A timeless future — as oxymoronic as this statement is, it holds truth for Hong Kong-based fashion brand and artist collective No Access.
Rooted and founded in their neon-clad hometown, co-founders Jason Frank and Pascal Snelling together with their creative collective, have taken homegrown nuances (and meaningful cliches) and paired them with a refined sense of casual-sportswear. Pursuing their creations with a philosophical approach, No Access defy the typical presentation expected from fashion brands; the word 'collection', for example, is something that doesn't exist in their brand repertoire — “we don’t really like the word collection as we feel like it confines us to a rule or time frame”, says Jason.
“We were kids growing up in the international community in Hong Kong where most people were into rugby and football, but we were more into art and therefore we felt like we were more tight knit in our own spot. We started off by doing one off pieces”, he continues, “in a screen print studio and giving them out to rappers for their music videos and performances in Toronto along with other pop-up events hosted by us or other creative groups in the city. We decided to officially launch the brand mid-2021 when we all came back to Hong Kong from University.”
Their recent line, or project, or collection is called The Hong Kong Glitch — the brand was inspired by the dystopian and cyberpunk appeal of the city, and Jason reminds us how ”everything is built in an organised chaos”.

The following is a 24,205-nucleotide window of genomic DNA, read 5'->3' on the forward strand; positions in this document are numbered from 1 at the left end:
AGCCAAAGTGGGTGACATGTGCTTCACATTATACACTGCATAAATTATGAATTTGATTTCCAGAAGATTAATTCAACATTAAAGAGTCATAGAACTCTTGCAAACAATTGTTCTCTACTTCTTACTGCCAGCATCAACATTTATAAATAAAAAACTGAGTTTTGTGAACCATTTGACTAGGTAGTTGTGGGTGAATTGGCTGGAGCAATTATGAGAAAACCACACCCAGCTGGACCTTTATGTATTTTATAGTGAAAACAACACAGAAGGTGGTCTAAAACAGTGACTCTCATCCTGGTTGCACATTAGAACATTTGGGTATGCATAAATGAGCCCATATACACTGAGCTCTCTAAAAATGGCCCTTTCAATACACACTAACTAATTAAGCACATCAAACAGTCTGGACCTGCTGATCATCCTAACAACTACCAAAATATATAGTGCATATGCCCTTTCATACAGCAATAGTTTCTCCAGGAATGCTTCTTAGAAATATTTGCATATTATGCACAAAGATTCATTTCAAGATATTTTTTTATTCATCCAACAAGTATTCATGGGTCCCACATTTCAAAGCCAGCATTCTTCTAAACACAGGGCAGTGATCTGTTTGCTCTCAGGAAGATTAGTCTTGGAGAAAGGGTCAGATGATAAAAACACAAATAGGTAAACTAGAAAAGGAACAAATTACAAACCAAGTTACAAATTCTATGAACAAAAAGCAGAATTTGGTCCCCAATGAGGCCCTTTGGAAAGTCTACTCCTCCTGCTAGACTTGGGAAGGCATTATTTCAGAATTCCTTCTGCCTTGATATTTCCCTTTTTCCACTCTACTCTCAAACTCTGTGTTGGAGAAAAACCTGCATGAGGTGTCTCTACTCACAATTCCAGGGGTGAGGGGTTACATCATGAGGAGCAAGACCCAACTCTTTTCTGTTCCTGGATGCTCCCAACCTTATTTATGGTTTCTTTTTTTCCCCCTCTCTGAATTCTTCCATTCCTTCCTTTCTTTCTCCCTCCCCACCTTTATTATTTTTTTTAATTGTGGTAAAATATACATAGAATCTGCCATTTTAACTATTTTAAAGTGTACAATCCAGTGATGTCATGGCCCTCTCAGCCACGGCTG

Jason and Pascal explain to us, “No Access was never meant to be a cash positive business, but a creative collective where we could draw inspiration and creativity from those around us.” In appreciation of their commitment to art and design, their recent merch line focused more on the symbolism of the designs they chose, as opposed to settling on the most sellable ideas.
No Access’ The Hong Kong Glitch depicts the infamous Kowloon Walled City on a hoodie with their NA abbreviation mastered in 3D effect; a second hoodie is adorned by the protective status of the Guardian Lion, and a local Hong Kong taxi is rendered in 3D and wrapped in a first-of-its-kind 'oriental floral design' printed on the back of a long-sleeve tee, with a taxi metre leading the front. And finally, our favourite design is the Chinese medicine bottle, also on a tee.